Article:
In Beverly Hills, Matsuhisa's cooking lured an ever-growing number of regulars that included Academy Award-winner Robert De Niro?who approached him with the idea of opening a restaurant together. Restaurateur Drew Nieporent signed on, and together they opened the original Nobu in New York in 1994. (Ruth Reichl of the New York Times visited and found "raw fish of astonishing quality" and flavor combinations that were "sometimes comforting, sometimes shocking, never dull.") Since then, the Nobu restaurant group has expanded to more than 30 restaurants, which occupy almost as many cities on five continents.
Preparations of nigiri, sashimi, and maki prioritize the fresh, clean flavor of the seafood, while ceviche and reimagined tacos filled with lobster and king crab hew more closely to the restaurant's Peruvian roots. Top-grade Wagyu beef arrives from Japan in a first-class airplane cabin, ready to be prepared four different ways. The nature-inspired decor, too, demonstrates a Japanese sense of refinement, with a wall of hand-laid river stones, bamboo stalk partitions, and columns resembling maple trees.
Drum fish. Wrasse. Tautog. Wahoo. Chef Rick Moonen knows the dangers that overfishing poses to popular seafood such as salmon and tuna, so his menu makes use of sustainable aquatic treats many consumers have never even heard of. Thanks to his fluency in the ocean's hidden delights, Moonen⎯who, in 1978, graduated from the Culinary Institute of America first in his class⎯brings a unique breadth of knowledge to the creation of each dish.
The waiters at RM Seafood's multilevel dining rooms, like the butler at M.C. Escher's single-floor apartment, serve different menus upstairs and downstairs. Below, an ever-rotating menu of fresh fish complements a sushi bar, and the upstairs kitchen features elegant tasting menus featuring dishes such as charred Spanish baby octopus or Peruvian lantern scallops atop a bed of polenta.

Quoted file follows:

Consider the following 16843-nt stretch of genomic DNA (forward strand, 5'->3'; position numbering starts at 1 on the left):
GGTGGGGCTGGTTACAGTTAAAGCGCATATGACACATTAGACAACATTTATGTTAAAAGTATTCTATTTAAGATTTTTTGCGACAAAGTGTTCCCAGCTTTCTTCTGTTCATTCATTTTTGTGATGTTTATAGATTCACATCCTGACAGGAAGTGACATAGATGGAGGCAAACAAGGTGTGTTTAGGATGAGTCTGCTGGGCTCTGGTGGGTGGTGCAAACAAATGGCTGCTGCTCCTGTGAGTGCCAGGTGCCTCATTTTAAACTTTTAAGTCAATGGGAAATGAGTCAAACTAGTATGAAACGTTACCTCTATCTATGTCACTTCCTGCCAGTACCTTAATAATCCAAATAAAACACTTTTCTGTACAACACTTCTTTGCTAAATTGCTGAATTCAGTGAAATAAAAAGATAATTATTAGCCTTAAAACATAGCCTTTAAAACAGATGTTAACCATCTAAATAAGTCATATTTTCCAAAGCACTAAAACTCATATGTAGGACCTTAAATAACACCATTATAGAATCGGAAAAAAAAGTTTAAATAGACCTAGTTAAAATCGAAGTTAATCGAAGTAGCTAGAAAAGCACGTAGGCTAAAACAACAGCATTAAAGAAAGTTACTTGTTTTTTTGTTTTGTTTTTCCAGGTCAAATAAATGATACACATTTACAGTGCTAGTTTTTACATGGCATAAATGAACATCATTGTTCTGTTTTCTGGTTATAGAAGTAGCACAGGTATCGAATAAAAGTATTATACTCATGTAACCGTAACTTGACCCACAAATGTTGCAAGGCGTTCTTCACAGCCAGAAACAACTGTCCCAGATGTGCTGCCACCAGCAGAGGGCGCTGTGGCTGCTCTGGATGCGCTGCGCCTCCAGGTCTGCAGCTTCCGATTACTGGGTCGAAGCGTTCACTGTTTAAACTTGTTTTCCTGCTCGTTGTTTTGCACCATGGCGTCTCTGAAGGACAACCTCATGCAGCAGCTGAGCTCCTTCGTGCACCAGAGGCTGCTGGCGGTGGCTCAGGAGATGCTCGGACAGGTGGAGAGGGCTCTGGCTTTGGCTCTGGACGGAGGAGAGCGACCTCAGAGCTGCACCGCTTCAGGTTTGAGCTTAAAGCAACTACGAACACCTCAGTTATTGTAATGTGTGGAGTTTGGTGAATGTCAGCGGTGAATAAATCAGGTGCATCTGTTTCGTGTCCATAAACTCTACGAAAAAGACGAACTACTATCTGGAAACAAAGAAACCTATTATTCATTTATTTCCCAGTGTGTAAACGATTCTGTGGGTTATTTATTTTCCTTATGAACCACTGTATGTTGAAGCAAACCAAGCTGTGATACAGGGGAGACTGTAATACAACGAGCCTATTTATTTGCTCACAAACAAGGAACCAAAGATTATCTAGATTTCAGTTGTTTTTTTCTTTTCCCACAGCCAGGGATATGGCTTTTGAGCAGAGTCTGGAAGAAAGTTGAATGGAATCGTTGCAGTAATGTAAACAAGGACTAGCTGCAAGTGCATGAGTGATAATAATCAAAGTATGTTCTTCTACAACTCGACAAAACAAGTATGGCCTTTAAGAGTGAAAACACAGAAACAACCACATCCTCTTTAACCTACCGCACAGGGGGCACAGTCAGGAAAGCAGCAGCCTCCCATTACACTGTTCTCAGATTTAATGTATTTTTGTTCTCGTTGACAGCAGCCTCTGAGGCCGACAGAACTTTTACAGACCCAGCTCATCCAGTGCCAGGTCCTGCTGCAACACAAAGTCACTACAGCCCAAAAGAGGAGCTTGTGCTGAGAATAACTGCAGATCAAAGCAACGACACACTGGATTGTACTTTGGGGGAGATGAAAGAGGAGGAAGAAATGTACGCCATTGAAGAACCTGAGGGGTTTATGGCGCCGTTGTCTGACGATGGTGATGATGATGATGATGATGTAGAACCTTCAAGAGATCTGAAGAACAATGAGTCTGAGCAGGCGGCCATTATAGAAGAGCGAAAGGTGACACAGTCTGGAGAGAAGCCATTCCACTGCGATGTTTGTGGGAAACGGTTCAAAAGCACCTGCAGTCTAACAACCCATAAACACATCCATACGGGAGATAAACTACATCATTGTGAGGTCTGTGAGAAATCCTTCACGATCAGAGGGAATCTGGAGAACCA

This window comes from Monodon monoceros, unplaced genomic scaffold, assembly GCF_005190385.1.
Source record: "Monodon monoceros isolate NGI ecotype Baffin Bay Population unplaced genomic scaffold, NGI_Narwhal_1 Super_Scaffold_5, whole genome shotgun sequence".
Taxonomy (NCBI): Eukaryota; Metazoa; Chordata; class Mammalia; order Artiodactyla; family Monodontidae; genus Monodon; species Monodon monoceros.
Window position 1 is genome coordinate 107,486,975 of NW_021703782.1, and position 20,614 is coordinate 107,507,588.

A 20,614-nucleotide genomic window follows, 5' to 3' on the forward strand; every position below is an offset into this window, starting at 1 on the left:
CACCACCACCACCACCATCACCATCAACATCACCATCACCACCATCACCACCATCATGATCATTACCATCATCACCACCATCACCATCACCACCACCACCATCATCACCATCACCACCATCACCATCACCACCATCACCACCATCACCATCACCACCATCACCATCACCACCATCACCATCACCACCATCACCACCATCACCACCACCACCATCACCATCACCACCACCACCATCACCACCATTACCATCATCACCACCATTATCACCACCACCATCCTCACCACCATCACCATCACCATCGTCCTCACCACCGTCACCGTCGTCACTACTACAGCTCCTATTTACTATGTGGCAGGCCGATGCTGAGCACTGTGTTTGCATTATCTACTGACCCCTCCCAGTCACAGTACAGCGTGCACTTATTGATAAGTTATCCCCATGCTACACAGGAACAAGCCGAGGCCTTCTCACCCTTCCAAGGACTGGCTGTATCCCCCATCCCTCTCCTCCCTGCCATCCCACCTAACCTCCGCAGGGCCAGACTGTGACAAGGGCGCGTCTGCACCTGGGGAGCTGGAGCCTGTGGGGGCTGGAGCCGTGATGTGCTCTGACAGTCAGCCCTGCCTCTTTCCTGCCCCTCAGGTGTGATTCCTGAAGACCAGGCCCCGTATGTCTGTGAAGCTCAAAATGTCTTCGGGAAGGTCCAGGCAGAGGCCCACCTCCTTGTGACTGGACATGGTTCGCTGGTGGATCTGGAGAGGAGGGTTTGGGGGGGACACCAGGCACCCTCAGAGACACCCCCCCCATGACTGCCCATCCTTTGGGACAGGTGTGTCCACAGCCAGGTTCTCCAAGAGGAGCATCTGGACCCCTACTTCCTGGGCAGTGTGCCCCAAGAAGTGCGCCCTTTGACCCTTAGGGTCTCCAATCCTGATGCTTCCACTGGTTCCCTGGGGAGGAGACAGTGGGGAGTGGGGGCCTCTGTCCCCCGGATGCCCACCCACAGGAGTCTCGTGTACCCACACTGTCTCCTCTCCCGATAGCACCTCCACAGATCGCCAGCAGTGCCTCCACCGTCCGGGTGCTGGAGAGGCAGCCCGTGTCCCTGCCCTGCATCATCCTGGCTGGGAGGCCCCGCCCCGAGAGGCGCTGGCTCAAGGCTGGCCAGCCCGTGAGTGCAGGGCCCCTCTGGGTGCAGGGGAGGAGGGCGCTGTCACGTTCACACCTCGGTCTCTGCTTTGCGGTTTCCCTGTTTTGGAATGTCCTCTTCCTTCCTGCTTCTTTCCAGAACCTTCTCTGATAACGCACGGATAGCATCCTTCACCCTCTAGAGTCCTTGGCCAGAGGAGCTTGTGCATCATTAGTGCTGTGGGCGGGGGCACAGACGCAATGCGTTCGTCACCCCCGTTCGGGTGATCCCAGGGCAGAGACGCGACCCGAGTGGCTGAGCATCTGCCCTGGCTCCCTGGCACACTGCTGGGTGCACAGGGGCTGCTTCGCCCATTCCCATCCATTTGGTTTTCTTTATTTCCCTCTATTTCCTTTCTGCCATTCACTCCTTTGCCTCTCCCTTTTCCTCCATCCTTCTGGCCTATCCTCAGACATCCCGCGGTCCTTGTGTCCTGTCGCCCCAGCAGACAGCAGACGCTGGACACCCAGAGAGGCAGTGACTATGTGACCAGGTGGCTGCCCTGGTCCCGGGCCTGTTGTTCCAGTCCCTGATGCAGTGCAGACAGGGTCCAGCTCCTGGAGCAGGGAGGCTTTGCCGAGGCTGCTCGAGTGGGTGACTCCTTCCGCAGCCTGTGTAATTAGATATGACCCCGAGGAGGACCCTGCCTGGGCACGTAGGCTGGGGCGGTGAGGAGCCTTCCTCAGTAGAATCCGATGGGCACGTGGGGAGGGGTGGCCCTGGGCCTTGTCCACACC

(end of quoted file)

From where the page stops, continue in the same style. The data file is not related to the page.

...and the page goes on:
Located just a five minute drive from the Vegas Strip and a short stroll from UNLV, this casual Japanese restaurant tucked away in a small Maryland Parkway strip mall has been serving fresh fish to Las Vegas since 1999. At Yama Sushi, a wide variety of nigiri and traditional and specialty sushi rolls are offered, crafted from fish that is flown in regularly. Sitting at the well-worn sushi bar offers the added benefit of interacting with and ordering directly from the chef. Those that love sushi (in both quality and quantity) will appreciate the all-you-can-eat options, which include sushi, appetizers and ice cream, and are offered for both lunch and dinner. Or, tuck into a two-top table for a more relaxing meal, partially shaded by Japanese paper screens.
Kaizen Fusion Roll & Sushi intersperses inventive sushi rolls with Japanese entrees, finger fare, and half a dozen sakes served hot or cold. A wood-framed, square sushi bar dominates the space, backed by an accent wall that captures the shimmering hues of a flame. Patrons can sidle up to the sushi bar to enjoy seaweed cylinders flung into their mouths directly from the chefs’ knife, or settle at a table along a chartreuse wall. In addition to using fresh fish, the restaurant's sushi selection reverses traditional rolls with ingredients such as Korean-style barbecue short rib or pickled pumpkin. Kaizen Fusion Roll & Sushi's chefs also think outside the cylinder as they whip up conical and spherical entrées of Asian-style barbecue and teriyaki accompanied by imported Asian beers and saketinis.